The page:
“They have clearly indicated that they want to grow this, and if they can get some of that work, it could be shared,” Garb said. “It depends on how loyal these patron clients are to Sidley. That will be the question.”
Other firms have employed Sidley’s strategy of attracting a partner from a major restructuring practice in hopes of replicating that firm’s success.
Cravath Swaine & Moore in 2007 made a rare side hire by bringing in former Skadden partner Richard Levin, who had helped write the 1978 Federal Bankruptcy Code.
Latham & Watkins in 2009 hired Skadden’s Jan Baker, who said at the time that turning Latham into a perennial leader in the mold of Weil or Kirkland could take 10 years.
Baker retired in 2017, and a year later, the firm hired former O’Melveny & Myers partner George Davis (who started at Weil) to co-head its bankruptcy practice. In 2019, Latham led the LoPucki database with four debtor-side representations along with Weil.
Paul Weiss in 2018 hired former Kirkland partner Paul Basta, who represents Revlon Inc. in its Chapter 11 bankruptcy filing last month.
A court filing of that case provides clues as to why the hard-to-crack practice remains so appealing to managing partners. Basta lists his hourly billing rate at $2,025, among the highest in Big Law. The firm had earned nearly $8.5 million in fees in just over a month of working on the case.
Jon Truster, a New York-based law firm recruiter at Macrae Legal, said more firms are calling about the availability of bankruptcy partners.
How successful can they hope to be, given that it takes years to rise to the top of the bankruptcy market?
“It’s hard to know if cases will be more spread out than they have been in the last 10 years,” Truster said. It’s also unclear whether “the trend of Kirkland and Weil being the debtor’s lead attorney is changing.”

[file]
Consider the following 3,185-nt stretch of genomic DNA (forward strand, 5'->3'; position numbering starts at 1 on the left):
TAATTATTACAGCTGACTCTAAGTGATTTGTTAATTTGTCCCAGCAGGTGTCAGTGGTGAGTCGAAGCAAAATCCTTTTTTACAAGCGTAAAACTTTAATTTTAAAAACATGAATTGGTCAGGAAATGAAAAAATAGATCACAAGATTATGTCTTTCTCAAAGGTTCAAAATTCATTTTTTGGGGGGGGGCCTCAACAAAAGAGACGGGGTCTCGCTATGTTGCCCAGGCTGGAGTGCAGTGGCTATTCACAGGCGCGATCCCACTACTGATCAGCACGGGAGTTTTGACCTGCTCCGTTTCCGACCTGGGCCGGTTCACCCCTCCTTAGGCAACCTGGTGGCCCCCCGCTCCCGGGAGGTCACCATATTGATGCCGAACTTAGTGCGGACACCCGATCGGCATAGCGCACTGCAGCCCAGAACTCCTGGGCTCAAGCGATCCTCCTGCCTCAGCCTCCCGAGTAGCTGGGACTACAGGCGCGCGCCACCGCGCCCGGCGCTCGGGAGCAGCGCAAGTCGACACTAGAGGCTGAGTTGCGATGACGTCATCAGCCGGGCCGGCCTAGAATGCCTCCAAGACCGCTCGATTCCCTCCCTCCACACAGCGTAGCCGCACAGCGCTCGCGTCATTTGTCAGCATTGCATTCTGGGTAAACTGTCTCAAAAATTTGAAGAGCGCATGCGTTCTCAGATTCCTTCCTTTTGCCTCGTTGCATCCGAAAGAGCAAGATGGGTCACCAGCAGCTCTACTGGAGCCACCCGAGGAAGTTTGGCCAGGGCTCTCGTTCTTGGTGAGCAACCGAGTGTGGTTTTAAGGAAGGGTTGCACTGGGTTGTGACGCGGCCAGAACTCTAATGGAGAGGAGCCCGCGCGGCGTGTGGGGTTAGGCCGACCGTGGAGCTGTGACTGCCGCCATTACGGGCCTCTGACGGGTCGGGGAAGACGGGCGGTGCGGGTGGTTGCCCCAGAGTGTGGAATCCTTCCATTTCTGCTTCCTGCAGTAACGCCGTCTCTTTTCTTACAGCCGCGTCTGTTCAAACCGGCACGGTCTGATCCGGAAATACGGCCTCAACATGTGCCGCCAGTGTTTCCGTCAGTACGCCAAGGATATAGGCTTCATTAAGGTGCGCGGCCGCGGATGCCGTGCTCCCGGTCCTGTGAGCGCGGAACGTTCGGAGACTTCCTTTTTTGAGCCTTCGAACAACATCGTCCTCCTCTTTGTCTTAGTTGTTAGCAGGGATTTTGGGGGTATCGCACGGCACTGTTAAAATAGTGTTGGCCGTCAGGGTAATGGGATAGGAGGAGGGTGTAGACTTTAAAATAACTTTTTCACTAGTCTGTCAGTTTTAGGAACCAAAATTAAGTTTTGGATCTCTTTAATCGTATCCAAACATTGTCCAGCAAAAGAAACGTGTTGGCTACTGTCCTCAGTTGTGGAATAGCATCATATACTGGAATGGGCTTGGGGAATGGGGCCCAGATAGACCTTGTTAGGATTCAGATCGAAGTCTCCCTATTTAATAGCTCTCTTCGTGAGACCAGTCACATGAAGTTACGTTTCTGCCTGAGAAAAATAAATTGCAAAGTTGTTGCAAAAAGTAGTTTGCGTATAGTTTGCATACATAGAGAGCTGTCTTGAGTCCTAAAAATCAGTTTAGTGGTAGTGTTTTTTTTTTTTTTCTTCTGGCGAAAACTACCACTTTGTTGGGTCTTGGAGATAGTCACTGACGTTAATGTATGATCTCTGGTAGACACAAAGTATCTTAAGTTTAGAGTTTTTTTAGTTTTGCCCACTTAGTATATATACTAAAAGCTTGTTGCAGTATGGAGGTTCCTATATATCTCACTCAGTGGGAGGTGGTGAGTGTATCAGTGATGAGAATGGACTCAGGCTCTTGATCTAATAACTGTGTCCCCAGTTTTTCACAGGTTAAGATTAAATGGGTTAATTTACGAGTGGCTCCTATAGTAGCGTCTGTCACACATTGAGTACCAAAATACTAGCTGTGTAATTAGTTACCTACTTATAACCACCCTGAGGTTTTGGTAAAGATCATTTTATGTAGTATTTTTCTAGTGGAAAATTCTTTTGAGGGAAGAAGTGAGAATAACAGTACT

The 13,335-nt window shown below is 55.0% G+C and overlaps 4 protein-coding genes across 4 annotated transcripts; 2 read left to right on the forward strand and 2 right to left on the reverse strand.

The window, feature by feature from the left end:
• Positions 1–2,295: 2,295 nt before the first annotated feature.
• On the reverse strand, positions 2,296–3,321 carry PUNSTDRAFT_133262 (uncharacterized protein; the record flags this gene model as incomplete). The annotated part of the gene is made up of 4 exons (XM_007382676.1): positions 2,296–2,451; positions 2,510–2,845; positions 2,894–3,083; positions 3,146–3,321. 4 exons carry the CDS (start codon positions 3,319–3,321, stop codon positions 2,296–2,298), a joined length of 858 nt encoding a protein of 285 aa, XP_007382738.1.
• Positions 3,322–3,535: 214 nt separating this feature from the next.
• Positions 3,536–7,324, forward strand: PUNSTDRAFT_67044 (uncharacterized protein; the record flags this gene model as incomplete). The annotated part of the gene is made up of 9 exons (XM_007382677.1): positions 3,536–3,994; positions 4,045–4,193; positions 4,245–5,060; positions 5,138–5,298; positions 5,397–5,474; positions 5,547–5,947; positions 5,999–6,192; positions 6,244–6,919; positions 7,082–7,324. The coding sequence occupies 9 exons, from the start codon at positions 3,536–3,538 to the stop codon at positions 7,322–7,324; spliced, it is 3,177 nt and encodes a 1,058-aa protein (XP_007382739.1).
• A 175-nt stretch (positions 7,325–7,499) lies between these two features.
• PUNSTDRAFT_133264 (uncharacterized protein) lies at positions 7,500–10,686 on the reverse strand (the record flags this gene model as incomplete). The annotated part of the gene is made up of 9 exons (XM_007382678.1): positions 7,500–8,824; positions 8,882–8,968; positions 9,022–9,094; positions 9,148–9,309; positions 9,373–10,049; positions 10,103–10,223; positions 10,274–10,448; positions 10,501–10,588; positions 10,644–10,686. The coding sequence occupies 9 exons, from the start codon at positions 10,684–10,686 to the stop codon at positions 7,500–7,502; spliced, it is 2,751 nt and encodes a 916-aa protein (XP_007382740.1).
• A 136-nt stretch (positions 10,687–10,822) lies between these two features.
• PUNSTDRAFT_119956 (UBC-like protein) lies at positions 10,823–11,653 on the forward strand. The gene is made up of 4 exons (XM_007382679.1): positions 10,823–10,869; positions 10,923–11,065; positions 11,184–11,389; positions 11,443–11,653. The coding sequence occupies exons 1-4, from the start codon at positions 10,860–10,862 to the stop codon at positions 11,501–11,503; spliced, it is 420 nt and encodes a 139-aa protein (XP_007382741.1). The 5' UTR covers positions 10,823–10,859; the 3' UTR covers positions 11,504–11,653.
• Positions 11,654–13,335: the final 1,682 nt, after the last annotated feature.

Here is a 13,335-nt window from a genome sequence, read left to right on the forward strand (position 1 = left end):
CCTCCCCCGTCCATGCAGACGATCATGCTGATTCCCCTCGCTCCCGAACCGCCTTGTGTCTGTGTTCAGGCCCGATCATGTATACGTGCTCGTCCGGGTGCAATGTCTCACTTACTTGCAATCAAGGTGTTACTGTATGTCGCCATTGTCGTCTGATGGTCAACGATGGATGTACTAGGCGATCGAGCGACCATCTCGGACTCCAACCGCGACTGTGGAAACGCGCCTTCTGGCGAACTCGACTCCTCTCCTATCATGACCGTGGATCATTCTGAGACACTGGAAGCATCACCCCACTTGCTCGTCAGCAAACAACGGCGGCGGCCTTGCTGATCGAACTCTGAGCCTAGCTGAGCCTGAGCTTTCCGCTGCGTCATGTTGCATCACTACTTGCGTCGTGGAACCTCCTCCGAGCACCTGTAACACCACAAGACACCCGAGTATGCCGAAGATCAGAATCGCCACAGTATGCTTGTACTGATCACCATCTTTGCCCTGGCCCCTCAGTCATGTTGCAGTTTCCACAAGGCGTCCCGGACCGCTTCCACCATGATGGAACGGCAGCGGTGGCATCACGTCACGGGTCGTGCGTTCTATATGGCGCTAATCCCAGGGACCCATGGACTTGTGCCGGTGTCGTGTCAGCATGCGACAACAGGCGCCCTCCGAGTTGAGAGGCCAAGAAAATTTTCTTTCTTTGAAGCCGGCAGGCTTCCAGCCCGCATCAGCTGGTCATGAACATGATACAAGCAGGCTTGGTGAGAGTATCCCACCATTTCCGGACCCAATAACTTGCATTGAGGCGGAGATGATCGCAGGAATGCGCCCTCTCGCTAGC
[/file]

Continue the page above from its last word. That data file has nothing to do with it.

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About Sidley: Sidley was also in the news this week after a group of Texas Republican lawmakers threatened to penalize the firm for agreeing to pay for out-of-state abortions. The White House criticized the effort as the kind of “extreme proposals” President Joe Biden warned about in the wake of the Supreme Court overturning Roe v. Wade, reported Meghan Tribe and Courtney Rozen.
On Twitter and Elon Musk: Twitter sued Musk over his efforts to cancel a deal to buy the company, and attorneys at Wachtell Lipton Rosen & Katz said the Delaware Chancery Court case may be resolved in just four days, with hopes of starting on the 19th. September, reported Jef Feeley for Bloomberg. I previously reported that the case could result in legal fees in the tens of millions for the multiple large law firms involved.
About Big Law and Colorado: Big law firms are flocking to Denver as technology and life sciences companies receive record amounts of venture capital funding, reports Sam Skolnik. Firms such as Crowell & Moring and Wilson Sonsini have recently entered the area.
That’s all for this week! Thanks for reading and please send me your thoughts, criticism and advice.